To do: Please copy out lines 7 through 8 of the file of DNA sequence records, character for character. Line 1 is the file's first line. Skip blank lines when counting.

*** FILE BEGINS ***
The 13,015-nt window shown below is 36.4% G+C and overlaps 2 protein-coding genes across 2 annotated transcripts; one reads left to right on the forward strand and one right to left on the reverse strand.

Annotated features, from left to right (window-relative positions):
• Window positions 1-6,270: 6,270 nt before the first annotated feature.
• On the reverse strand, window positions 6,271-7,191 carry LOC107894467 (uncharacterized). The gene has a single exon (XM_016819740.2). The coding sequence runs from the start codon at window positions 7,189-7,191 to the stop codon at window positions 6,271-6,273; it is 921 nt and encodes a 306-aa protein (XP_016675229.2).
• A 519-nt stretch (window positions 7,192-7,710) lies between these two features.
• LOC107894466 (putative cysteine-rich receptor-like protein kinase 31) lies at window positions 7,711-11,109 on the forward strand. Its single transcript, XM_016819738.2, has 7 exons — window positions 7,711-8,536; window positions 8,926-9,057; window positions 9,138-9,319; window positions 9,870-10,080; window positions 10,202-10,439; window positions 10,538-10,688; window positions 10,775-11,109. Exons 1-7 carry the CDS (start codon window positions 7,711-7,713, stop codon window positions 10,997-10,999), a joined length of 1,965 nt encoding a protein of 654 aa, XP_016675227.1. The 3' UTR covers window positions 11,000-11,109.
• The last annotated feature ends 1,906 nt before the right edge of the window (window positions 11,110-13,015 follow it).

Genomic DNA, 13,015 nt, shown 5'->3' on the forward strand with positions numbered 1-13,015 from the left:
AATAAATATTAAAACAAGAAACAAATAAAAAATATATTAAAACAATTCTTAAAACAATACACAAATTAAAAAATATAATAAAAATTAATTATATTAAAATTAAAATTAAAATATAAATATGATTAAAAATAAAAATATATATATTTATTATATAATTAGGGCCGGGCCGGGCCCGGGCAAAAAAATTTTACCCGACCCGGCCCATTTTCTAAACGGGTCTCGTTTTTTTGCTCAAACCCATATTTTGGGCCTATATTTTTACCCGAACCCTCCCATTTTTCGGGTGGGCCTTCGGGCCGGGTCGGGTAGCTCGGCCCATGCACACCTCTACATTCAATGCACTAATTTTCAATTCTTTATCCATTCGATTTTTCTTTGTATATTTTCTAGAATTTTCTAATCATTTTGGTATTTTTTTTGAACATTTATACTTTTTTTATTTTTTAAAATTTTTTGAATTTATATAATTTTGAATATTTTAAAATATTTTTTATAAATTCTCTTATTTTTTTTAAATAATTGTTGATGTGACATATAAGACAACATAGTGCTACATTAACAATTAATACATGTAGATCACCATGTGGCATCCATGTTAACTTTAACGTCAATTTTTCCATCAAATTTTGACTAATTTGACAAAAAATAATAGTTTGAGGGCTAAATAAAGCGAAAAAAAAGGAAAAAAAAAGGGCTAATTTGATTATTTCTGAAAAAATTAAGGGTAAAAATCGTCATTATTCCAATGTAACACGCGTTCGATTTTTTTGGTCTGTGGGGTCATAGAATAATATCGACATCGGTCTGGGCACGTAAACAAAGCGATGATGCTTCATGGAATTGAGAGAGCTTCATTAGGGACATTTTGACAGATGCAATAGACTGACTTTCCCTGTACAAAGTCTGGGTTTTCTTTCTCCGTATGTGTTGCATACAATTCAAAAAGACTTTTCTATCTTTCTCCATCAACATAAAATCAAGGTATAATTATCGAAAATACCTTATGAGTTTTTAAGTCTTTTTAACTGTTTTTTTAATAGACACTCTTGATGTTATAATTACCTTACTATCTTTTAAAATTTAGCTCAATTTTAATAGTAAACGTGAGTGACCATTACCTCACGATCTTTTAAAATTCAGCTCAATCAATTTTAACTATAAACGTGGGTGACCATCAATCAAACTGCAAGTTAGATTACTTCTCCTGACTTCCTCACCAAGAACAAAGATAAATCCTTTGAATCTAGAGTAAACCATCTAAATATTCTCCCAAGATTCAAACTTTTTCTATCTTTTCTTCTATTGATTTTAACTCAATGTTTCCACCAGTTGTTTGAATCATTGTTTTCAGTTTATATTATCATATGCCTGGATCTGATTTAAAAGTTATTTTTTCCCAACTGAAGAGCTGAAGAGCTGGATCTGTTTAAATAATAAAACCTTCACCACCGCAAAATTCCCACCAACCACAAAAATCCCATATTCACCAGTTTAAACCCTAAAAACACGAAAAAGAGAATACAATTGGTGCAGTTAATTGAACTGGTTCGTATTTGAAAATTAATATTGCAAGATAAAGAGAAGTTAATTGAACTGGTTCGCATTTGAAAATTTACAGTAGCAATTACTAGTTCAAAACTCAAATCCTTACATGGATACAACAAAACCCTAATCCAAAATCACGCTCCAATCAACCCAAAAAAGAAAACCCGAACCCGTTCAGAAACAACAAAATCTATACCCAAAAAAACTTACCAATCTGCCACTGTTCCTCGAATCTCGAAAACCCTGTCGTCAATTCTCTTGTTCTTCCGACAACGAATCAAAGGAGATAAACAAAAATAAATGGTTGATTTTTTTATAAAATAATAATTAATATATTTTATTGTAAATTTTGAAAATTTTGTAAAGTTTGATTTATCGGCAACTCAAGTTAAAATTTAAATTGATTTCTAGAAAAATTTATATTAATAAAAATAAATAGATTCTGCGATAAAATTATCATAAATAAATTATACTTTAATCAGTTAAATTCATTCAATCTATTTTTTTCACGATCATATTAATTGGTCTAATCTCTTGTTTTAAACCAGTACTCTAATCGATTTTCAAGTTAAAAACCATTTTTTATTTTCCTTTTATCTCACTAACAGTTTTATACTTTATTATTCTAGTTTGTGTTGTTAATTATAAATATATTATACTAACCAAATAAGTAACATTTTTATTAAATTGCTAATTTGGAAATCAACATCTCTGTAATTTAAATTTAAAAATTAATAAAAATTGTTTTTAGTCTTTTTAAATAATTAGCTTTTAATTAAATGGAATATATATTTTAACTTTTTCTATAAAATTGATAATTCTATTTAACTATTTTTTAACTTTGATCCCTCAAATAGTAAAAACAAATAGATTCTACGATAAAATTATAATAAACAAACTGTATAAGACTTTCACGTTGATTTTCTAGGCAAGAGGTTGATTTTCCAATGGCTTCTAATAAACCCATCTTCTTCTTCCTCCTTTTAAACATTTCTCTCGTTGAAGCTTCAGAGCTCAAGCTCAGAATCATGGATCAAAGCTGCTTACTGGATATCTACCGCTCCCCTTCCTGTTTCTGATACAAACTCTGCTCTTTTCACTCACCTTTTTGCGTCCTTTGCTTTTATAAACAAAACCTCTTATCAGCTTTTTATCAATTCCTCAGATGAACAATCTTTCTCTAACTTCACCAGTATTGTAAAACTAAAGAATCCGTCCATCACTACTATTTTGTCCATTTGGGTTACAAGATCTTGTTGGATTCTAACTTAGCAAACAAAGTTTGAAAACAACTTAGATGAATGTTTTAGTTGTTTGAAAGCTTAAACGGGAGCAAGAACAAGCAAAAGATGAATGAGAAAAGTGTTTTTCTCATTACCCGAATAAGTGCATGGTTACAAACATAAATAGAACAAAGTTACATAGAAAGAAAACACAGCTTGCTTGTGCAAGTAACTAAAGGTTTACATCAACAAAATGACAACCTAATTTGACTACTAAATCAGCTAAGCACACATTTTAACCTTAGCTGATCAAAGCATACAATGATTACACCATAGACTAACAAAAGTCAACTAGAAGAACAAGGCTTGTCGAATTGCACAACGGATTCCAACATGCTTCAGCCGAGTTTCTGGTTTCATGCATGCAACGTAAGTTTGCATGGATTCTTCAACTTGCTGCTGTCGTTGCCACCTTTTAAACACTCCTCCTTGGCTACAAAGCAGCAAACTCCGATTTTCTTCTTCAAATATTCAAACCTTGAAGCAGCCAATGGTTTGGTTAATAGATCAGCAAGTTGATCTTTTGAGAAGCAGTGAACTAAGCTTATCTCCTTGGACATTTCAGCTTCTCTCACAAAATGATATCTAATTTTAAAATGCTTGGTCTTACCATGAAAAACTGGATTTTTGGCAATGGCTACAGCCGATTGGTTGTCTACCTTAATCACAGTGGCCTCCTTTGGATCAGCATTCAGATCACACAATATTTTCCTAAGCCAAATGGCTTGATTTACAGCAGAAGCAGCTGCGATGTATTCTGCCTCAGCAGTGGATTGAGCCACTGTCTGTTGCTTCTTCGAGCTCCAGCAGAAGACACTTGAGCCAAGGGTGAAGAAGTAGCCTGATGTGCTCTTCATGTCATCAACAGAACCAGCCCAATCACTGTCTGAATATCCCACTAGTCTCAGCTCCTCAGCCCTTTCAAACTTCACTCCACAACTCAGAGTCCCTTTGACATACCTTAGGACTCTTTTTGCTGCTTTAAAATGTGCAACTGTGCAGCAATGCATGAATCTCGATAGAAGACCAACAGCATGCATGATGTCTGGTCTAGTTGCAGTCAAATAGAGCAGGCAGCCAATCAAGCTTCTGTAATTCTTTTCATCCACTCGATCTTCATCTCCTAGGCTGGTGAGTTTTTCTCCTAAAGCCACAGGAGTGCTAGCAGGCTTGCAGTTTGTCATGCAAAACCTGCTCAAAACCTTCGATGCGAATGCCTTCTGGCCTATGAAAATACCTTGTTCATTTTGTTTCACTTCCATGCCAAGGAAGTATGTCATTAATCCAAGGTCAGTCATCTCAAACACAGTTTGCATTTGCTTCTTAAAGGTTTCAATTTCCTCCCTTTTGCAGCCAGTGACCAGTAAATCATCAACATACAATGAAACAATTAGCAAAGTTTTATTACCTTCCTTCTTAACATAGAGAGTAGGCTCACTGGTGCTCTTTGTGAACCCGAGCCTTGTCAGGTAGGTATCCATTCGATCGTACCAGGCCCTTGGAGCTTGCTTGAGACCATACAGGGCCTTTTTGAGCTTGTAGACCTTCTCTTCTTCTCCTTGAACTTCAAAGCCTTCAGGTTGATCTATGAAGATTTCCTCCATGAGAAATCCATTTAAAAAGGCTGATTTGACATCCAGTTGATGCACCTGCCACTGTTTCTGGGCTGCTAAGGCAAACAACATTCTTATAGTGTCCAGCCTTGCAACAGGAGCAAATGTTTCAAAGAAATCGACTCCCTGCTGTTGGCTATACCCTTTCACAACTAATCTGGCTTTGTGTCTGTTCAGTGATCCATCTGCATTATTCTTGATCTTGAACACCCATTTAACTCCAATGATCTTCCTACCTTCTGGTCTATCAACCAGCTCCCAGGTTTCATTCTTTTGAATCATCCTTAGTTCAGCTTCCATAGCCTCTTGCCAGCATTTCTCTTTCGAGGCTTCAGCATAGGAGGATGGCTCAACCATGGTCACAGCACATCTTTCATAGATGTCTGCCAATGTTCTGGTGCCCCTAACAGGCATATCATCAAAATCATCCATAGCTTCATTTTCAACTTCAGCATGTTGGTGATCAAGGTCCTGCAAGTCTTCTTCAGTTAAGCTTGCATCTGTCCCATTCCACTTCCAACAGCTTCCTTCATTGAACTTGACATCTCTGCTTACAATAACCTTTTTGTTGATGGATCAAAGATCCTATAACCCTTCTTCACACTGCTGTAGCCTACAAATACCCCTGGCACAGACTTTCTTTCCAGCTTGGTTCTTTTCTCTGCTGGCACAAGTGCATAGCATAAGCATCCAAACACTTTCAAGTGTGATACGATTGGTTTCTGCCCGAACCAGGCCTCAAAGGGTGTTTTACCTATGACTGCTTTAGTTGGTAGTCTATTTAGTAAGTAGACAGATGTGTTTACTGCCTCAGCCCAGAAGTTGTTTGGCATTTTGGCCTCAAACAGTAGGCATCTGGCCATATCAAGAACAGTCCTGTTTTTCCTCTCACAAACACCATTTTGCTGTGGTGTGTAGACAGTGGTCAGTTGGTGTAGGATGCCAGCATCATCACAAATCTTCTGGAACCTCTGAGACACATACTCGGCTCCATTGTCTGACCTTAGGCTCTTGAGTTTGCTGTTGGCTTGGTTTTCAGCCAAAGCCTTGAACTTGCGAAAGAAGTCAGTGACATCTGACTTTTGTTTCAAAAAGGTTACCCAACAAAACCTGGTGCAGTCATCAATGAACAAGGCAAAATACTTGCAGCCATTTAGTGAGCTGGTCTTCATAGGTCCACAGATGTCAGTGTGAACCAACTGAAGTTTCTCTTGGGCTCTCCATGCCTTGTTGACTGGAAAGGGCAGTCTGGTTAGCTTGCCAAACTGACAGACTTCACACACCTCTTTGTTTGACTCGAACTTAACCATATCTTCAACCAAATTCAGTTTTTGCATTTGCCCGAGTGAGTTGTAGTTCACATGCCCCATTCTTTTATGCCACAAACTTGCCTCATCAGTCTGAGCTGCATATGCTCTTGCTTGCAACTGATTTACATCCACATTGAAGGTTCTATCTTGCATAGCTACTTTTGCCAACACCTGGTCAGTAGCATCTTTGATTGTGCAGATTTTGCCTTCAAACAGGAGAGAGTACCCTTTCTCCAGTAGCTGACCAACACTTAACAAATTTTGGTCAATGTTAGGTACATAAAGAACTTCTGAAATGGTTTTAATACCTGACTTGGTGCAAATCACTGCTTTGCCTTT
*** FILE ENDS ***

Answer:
• The last annotated feature ends 1,906 nt before the right edge of the window (window positions 11,110-13,015 follow it).

Genomic DNA, 13,015 nt, shown 5'->3' on the forward strand with positions numbered 1-13,015 from the left: